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Low-income tenants battle soaring rents

From BBC - October 12, 2017

Low-income tenants are now spending an average of 28% of their wages on rent, up from 21% in the mid-1990s, new research indicates.

They have been hit by substantial cuts to housing benefit, with government support expected to fall "further and further behind" the cost of housing, says the Institute for Fiscal Studies.

Over the same period of time, the proportion of people renting homes privately has increased from 8% to 19%.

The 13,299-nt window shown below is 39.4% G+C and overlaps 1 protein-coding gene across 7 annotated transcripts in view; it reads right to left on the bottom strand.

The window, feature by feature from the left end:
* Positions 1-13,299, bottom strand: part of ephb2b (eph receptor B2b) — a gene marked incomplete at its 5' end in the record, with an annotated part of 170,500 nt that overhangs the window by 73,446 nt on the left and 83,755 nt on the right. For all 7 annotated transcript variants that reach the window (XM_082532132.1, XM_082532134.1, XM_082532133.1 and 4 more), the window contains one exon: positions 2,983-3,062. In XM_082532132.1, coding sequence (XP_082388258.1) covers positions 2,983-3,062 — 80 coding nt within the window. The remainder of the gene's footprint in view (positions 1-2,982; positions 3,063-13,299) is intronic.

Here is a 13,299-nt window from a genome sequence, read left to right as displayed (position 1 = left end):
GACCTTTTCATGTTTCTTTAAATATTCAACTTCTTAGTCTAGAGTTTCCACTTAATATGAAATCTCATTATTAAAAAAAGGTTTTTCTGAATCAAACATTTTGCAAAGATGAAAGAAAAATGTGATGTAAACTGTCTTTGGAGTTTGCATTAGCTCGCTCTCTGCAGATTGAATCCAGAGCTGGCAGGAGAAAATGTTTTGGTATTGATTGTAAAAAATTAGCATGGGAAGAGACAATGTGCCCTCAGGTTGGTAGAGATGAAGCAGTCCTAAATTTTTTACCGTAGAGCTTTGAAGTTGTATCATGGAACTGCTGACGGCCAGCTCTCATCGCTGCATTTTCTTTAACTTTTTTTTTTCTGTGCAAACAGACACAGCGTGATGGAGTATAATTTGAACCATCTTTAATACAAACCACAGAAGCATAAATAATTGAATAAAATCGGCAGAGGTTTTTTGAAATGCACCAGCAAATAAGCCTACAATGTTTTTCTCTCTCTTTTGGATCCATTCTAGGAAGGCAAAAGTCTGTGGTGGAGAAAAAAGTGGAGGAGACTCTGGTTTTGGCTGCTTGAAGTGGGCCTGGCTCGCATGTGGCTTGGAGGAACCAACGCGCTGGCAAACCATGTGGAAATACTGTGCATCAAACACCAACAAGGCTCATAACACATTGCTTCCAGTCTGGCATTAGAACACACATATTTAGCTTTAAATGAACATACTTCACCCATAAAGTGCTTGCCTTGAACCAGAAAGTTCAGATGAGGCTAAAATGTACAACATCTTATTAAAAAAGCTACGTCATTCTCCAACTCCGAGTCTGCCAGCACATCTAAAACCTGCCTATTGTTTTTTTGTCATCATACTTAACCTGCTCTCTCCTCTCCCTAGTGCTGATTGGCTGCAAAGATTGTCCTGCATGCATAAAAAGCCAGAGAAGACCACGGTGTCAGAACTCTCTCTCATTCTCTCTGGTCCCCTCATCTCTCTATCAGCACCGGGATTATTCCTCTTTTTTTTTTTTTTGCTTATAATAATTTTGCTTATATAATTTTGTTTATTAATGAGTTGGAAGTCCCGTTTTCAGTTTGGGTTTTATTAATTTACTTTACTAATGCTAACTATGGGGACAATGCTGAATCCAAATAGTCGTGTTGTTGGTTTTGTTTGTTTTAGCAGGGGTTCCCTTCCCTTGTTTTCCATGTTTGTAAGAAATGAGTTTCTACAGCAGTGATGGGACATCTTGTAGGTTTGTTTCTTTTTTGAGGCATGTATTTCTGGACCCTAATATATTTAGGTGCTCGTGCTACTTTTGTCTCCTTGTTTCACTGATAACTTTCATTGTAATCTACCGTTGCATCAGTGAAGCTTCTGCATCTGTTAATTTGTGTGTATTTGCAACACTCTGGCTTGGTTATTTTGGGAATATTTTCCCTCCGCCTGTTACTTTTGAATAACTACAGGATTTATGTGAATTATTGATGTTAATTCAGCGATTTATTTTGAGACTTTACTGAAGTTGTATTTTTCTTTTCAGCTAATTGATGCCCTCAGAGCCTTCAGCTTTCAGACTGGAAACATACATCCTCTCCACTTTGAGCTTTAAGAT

Average private rents have gone up 33%.

"Renters are paying considerably more for their homes than 20 years ago," says the IFS analysis, funded by the Joseph Rowntree Foundation.

"In real terms, the median private rent paid in London was 53% higher in the mid-2010s than in the mid-1990s, while in the rest of the country, it was 29% higher. Those rises mainly occurred in the late 1990s and early 2000s (in London) or the early and mid-2000s (elsewhere).

"Meanwhile, social housing rents have been consistently growing in real terms since the mid-1990s."

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